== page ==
User researchers we have a responsibility to consider the safety of participants and of themselves. This blog post looks at some ways in which researchers can do this.
Tips and techniques
We’re doing wide-ranging and collaborative user research to help the Service Standard move from looking at isolated transactions to whole, end-to-end services.
GOV.UK have been using card sorting to understand the ways people think about content and how it should be organised. In this post they describe how they’ve refined their approach.
Carrying out user research on the devices people actually use in real life - such as mobile phones and tablets - will help make the interactions you see in user research as natural as possible. Here's how we approach this.
The Government as a Platform team recently carried out research with 150 service teams across government and got a huge amount of data back. Here's how they analysed this.
The Service Performance team are working on a tool to give people standardised high-level metrics about all government services in one place. They needed to be able to define user needs for Service Performance throughout the project. Here's what they did.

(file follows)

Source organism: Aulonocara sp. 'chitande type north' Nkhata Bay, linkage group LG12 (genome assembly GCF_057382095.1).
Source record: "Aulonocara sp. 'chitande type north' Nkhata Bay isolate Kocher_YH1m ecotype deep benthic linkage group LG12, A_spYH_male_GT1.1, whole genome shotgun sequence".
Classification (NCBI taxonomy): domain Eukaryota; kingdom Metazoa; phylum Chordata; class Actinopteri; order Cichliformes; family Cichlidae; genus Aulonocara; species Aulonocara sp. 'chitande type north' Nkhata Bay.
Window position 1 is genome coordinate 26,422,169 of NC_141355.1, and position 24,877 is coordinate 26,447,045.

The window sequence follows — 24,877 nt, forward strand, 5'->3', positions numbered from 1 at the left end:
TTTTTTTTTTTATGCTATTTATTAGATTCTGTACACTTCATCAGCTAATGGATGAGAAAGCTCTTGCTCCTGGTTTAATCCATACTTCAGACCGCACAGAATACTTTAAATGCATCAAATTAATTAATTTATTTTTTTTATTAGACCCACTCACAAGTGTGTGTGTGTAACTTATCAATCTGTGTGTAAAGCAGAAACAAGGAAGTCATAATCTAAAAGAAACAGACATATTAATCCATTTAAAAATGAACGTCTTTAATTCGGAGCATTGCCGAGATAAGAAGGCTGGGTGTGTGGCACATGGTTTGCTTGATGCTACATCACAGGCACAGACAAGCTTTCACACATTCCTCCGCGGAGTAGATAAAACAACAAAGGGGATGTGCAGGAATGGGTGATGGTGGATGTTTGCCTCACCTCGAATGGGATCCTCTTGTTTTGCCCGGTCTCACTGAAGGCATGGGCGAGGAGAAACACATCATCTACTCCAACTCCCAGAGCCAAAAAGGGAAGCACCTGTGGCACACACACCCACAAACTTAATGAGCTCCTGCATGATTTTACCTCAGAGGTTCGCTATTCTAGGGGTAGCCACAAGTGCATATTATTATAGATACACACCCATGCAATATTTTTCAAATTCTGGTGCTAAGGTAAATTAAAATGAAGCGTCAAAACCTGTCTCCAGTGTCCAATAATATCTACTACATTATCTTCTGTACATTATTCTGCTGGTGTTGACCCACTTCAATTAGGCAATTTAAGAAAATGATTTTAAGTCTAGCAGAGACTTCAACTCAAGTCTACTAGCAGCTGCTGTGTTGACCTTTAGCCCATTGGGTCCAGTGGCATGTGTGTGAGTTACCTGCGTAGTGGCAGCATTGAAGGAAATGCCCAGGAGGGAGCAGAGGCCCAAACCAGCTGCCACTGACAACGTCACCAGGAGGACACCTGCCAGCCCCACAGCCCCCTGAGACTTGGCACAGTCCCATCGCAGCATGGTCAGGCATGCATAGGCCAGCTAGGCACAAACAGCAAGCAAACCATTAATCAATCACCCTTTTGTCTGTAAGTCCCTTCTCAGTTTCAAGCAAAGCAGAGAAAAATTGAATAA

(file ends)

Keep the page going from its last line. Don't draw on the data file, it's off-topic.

We’ve published new guides to the most common user research methods. And we’re trying out a new discussion group to help the community contribute to the guidance and keep it up to date with our evolving practice.
Setting up a knowledge kanban board is a great way to organise and track user research work. Here are some tips on how to create one and how it can help.
Recently, we blogged about our research on how users feel about webchat, and the way we used roleplay to test human interactions in a webchat. Our third piece of research took us out of the lab.
In our recent webchat alpha we looked at whether there are common webchat needs across government. We also investigated what opportunities there might be to meet those needs in a more consistent way. This involved lots of user research including …